By Chef H. Delgado
October 31, 2022
This week I bring you one of my favourite traditional sweets.
It is a fried dough ball made with flour, eggs, water, milk and butter, usually filled with whipped cream, custard, chocolate ganache or other creams or jams.
This delicious dessert is one of the stars of the bakery when Halloween or All Saints' Day celebrations arrive here in Spain. But it is also typical during Lent and Christmas.
I have found several theories about the origin of this traditional dish that I would like to share with you. So before we get cooking, let's see where these addictive sweet balls come from.
The first theory refers to their Roman origin. The name "Buñuelo" derives from the word "Puñuelo", which refers to a small ball of dough that the Romans kneaded with their hands. In the writings of the Roman 'Cato the Elder', during the 2nd century BC, a similar dessert called 'globos' is mentioned.
There is also a theory that Sephardic Jews have been making fried dumplings from wheat flour called 'Bimuelos' to celebrate Hanukkah since the 10th century. The introduction of these buns into the celebration of All Saints' Day is a Christian modification due to their proximity to the Jewish Hanukkah.
Legend has it that they originated in Almogía in Malaga in 1090 when the Sevillian king Mohamed ben Abad Al Motamid surrounded the town's fortress. Seeing that both food and wood for the ovens were in short supply, a baker called 'Abdelaziz ben Drisi el Jabazún' counted the stores and decided to make pancakes of flour dough and water. He then took them to the top of the castle and put them in the cauldrons of boiling oil that were used to throw at the attackers.
This recipe became one of the favourite desserts of the inhabitants of Granada and Seville.
Although the first written version with the name 'Buñuelos' in Spain is found in the cookbook for the kings. Francisco Martínez published a book entitled 'Arte de la cocina, repostería, panadería y conservas' in the 17th century.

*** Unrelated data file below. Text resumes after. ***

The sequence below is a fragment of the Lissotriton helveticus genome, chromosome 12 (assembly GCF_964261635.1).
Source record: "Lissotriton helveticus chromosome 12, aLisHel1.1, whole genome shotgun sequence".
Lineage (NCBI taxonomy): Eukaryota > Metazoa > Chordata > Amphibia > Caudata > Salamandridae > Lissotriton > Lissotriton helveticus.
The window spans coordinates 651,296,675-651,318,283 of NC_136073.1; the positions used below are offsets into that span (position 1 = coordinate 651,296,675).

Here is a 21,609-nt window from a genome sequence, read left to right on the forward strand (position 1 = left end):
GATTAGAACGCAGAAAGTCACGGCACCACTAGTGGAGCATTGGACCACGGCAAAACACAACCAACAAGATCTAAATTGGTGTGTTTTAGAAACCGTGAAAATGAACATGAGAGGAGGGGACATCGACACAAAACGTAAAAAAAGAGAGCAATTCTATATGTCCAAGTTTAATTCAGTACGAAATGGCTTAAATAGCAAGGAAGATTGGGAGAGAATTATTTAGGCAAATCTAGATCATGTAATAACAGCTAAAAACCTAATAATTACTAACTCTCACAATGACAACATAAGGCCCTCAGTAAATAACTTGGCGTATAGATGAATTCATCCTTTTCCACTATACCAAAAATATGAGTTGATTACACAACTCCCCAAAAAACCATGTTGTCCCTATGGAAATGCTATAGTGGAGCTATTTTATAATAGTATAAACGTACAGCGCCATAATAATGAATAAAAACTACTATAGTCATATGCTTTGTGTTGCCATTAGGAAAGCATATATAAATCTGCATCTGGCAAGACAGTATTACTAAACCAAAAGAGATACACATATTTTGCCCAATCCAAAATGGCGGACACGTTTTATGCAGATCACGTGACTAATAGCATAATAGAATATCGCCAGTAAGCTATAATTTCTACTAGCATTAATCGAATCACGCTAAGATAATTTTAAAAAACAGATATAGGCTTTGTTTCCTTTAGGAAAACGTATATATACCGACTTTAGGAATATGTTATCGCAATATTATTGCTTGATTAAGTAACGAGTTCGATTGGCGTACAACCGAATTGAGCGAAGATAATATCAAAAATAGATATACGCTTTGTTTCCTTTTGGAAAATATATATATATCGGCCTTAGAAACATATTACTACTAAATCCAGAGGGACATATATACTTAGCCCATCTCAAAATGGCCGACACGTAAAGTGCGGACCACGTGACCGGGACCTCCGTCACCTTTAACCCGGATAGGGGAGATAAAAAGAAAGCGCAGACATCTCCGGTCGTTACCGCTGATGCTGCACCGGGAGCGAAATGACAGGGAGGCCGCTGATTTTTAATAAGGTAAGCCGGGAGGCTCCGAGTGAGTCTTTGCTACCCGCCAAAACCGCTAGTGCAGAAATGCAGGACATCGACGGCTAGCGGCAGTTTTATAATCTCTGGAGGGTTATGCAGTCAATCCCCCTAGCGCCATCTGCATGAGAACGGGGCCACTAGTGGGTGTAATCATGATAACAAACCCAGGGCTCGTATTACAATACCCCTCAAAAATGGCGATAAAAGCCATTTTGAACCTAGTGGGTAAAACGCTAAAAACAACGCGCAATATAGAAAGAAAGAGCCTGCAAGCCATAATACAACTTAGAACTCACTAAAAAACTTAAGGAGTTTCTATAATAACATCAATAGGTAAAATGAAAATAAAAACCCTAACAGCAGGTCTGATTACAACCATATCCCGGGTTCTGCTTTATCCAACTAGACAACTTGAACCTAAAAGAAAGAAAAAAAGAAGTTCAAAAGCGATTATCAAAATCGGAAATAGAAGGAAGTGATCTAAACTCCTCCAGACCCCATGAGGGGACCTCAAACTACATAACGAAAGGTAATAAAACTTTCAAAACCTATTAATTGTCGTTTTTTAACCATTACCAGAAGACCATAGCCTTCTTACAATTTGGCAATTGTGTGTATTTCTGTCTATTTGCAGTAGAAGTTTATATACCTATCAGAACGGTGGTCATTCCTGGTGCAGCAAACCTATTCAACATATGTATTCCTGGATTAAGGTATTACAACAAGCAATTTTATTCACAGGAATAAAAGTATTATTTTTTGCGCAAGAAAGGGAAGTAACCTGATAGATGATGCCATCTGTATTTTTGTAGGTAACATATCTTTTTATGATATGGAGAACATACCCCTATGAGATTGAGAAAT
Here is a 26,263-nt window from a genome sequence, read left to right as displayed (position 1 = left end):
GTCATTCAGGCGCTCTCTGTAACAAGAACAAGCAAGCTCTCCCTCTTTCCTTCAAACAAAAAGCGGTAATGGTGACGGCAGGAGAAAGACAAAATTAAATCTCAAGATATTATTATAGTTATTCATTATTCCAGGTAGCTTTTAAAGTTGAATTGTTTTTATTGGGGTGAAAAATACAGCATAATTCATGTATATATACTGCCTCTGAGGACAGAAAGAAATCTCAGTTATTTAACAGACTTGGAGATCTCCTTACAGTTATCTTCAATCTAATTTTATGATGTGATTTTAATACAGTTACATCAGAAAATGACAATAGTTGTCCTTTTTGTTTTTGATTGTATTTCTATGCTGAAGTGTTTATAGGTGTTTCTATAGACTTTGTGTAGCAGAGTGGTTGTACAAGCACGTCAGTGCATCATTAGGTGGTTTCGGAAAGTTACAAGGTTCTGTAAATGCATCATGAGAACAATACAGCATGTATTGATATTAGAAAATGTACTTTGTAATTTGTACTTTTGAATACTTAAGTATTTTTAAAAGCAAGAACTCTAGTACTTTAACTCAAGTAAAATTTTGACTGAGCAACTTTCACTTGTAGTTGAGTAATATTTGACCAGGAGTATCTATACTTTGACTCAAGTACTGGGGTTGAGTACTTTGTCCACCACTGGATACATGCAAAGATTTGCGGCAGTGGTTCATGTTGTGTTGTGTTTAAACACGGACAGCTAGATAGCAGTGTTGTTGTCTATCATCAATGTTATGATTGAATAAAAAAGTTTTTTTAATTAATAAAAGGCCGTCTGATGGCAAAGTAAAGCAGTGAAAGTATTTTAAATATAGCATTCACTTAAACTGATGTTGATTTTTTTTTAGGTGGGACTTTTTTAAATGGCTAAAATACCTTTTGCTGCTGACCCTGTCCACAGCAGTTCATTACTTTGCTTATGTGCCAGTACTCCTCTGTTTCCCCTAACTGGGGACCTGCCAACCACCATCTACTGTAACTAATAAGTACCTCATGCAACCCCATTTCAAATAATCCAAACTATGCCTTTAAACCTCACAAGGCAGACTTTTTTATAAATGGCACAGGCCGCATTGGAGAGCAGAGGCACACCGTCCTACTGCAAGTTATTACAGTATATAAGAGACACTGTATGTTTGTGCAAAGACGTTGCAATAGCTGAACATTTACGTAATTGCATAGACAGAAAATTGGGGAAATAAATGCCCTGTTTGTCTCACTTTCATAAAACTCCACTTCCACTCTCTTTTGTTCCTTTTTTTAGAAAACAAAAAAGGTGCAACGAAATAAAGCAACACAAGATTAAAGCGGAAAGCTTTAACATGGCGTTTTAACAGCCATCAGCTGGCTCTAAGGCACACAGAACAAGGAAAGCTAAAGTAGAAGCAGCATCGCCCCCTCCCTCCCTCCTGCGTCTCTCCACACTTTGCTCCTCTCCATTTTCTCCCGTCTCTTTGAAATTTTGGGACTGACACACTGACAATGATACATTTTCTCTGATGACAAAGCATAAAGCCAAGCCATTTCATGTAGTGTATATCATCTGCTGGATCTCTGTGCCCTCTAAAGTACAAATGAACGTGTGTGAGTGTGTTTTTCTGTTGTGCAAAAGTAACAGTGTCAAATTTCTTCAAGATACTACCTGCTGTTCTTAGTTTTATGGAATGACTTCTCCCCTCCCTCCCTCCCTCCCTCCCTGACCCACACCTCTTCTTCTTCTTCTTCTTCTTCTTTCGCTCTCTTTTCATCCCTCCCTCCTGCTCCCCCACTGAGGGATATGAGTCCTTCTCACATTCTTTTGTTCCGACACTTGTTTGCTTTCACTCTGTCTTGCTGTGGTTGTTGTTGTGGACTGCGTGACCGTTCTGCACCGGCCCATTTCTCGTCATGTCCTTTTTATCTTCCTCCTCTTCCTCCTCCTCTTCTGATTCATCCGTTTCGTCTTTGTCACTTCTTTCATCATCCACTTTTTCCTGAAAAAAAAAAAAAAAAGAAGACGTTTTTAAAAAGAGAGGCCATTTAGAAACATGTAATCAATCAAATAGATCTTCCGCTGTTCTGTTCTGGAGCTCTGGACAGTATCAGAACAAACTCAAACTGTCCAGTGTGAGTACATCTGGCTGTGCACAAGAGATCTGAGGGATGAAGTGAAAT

For the filling
You can fill them with whatever you like. Even without filling, they are delicious.
Thank you very much for reading this recipe. I hope you liked it and will cook this delicious Spanish cuisine recipe soon.
Have a sweet All Saints Day!
Love for the product, take care of the technique, elegant execution, and above all, nature and environment respect, are my values as a professional.
It is a pleasure for me to invite you to discover the best dishes and ingredients of Spanish cuisine.
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Christmas is approaching, and many people are considering what food to prepare for these special days to surprise and make their guests happy. And sometimes we are grateful for some ideas to cook a different healthy dish.
This week I return to the north of Spain to bring you another of its star recipes. This traditional dish, with countless versions, has been modified over time depending on each country's and region's typical products until it became what it is today.
This week I bring you one of my favourite traditional sweets. It is a fried dough ball made with flour, eggs, water, milk and butter, usually filled with whipped cream, custard, chocolate ganache or other creams or jams.